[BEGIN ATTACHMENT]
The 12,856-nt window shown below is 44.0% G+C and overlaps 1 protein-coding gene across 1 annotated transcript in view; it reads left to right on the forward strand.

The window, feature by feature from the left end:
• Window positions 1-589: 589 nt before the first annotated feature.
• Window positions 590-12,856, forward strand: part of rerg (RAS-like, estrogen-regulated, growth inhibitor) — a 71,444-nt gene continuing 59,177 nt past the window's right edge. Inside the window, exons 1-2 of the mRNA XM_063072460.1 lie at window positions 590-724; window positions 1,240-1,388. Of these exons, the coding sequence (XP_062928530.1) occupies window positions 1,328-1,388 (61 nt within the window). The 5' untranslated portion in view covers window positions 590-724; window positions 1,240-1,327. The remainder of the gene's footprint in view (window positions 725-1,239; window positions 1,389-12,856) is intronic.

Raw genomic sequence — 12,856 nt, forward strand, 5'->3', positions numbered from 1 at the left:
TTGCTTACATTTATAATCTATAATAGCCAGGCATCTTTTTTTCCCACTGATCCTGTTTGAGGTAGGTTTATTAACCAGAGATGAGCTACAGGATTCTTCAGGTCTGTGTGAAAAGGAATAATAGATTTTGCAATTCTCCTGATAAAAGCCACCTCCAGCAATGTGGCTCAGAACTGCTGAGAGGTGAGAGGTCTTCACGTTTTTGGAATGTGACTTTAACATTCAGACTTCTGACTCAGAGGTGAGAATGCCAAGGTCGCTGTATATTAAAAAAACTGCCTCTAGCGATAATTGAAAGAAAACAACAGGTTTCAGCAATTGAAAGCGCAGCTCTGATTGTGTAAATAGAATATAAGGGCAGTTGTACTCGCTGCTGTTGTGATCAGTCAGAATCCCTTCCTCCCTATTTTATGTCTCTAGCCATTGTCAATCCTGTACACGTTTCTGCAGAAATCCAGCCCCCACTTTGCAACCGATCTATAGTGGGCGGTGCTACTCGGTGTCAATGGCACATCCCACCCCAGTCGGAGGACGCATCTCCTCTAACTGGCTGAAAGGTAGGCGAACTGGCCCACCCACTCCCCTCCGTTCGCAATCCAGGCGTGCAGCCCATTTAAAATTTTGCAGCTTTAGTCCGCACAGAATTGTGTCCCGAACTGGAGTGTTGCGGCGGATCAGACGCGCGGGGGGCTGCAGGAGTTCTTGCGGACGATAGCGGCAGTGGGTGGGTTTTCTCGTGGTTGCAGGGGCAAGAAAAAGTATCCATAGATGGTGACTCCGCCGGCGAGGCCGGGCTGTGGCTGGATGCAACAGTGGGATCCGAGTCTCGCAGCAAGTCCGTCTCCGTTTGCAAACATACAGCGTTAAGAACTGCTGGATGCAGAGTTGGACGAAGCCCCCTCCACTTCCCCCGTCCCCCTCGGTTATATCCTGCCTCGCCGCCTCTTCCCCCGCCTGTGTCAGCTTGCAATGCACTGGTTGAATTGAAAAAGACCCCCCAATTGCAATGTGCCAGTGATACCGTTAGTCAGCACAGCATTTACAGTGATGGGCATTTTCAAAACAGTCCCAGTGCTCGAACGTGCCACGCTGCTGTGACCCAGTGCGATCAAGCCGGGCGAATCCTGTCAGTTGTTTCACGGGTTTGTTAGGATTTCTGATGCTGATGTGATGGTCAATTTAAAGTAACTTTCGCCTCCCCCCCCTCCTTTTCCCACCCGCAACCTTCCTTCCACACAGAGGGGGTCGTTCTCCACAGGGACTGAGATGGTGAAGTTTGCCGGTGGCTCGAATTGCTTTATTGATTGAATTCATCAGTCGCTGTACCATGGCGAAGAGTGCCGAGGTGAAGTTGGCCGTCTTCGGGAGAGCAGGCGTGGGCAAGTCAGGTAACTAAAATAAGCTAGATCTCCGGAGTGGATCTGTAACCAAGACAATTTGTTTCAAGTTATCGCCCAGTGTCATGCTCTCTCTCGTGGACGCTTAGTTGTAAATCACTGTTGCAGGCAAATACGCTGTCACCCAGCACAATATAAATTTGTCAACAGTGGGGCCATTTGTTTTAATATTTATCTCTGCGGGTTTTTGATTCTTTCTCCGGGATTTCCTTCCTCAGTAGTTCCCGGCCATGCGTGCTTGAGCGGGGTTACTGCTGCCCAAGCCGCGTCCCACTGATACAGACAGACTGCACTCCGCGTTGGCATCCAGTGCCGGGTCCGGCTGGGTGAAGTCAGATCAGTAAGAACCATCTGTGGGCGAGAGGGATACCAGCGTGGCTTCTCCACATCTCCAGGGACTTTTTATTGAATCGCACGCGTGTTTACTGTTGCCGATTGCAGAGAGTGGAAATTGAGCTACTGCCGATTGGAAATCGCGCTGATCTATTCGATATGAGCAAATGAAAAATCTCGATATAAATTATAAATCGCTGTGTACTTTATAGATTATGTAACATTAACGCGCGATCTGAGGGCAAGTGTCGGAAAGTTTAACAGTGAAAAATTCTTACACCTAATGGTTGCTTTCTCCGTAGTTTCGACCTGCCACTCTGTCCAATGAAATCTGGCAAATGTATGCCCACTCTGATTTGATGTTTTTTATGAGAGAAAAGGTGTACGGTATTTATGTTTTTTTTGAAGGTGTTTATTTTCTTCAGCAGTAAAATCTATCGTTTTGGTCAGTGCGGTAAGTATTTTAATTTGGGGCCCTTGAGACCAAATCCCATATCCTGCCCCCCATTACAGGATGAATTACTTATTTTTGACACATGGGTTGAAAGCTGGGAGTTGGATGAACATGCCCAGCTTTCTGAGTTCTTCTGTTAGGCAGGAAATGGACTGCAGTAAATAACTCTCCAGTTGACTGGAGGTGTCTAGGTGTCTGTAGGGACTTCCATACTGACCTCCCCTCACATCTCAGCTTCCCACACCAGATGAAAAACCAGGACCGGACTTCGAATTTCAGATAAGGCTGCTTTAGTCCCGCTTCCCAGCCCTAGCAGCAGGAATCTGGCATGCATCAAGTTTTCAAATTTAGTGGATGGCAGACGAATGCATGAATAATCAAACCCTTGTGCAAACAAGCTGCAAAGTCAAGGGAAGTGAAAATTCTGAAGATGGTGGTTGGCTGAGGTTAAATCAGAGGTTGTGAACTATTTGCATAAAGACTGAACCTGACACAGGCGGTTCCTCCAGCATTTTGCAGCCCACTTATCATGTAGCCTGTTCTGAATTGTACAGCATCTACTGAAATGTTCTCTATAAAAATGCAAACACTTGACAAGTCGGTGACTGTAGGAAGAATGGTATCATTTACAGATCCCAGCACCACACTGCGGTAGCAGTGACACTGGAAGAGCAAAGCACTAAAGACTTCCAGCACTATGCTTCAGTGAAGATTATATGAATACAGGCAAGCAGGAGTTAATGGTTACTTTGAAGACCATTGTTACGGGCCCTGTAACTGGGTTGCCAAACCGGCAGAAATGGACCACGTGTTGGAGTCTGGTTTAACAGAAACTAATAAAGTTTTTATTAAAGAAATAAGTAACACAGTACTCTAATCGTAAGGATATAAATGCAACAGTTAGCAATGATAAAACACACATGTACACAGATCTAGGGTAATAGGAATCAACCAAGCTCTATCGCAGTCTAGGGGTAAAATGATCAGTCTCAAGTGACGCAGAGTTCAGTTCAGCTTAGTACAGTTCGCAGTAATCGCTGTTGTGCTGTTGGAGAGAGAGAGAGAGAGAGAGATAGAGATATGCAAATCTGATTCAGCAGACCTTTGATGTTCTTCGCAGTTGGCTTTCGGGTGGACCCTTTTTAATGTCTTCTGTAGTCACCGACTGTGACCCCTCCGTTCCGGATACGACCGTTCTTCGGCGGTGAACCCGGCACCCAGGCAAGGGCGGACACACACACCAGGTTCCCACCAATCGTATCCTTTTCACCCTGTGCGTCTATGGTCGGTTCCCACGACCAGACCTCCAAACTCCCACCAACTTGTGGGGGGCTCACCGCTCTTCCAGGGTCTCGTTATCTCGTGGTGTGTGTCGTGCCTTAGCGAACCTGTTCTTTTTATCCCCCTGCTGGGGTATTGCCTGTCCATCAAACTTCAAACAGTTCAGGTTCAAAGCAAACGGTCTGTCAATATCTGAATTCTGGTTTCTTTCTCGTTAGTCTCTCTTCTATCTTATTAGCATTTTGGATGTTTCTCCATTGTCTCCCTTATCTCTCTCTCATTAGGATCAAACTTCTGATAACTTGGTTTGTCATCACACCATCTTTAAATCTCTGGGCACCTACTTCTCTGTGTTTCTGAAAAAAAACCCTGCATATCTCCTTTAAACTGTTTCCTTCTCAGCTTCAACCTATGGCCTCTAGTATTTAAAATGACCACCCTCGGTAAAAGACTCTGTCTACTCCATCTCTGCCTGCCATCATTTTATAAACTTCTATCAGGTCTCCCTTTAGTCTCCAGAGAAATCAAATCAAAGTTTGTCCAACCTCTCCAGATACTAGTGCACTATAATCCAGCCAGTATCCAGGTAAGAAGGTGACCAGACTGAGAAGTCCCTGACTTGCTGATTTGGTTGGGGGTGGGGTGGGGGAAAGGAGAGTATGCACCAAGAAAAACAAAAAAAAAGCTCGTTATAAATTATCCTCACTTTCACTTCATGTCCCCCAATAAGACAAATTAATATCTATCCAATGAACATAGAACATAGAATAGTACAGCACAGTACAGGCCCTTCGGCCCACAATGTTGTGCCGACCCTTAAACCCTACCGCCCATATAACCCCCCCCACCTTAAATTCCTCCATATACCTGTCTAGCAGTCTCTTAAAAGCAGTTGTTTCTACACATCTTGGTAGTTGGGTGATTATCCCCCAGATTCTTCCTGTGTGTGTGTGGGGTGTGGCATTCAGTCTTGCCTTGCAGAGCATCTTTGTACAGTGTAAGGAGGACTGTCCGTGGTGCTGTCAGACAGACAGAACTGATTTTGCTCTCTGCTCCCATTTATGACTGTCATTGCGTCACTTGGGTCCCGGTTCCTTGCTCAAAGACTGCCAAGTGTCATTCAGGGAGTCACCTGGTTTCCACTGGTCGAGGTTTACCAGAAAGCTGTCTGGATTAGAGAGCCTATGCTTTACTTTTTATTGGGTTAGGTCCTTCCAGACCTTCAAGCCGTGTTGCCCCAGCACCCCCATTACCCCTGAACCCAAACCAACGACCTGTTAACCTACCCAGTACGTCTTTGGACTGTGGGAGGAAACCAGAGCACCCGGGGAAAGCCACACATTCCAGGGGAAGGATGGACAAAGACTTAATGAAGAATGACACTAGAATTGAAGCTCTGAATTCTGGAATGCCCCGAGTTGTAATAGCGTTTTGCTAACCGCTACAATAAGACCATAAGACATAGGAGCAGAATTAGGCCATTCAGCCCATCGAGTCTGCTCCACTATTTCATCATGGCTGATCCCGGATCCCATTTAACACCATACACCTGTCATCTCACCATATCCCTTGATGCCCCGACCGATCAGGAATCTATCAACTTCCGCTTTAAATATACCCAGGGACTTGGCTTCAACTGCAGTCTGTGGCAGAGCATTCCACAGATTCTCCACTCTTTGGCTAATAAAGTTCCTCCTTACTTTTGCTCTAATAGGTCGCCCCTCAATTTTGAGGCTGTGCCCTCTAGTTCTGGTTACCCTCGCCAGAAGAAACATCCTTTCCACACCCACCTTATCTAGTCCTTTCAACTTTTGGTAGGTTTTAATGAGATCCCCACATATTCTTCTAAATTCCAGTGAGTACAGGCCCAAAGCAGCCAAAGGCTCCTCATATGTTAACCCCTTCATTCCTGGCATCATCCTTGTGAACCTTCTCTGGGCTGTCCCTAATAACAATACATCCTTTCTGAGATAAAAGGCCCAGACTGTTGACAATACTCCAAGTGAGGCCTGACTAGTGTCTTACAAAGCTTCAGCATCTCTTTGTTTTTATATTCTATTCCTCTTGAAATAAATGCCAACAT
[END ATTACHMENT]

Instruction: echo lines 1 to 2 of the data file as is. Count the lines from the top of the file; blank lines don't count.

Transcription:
The 12,856-nt window shown below is 44.0% G+C and overlaps 1 protein-coding gene across 1 annotated transcript in view; it reads left to right on the forward strand.

The window, feature by feature from the left end: